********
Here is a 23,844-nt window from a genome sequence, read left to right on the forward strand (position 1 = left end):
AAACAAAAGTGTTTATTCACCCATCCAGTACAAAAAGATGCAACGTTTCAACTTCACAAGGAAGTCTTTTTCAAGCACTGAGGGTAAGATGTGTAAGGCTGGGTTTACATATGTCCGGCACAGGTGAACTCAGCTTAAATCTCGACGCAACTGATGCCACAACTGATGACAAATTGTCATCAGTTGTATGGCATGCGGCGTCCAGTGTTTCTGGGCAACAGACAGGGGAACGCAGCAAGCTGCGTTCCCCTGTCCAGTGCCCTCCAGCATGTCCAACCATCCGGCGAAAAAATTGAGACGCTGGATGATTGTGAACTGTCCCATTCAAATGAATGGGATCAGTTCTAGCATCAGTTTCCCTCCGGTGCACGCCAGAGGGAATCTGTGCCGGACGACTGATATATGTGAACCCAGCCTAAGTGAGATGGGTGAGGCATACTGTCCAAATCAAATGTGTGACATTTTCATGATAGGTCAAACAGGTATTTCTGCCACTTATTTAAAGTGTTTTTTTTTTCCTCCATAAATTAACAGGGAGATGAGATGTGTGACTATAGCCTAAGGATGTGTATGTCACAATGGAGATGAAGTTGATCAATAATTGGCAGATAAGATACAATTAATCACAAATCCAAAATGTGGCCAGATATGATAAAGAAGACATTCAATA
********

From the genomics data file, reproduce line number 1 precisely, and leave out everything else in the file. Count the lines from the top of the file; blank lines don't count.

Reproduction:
Here is a 23,844-nt window from a genome sequence, read left to right on the forward strand (position 1 = left end):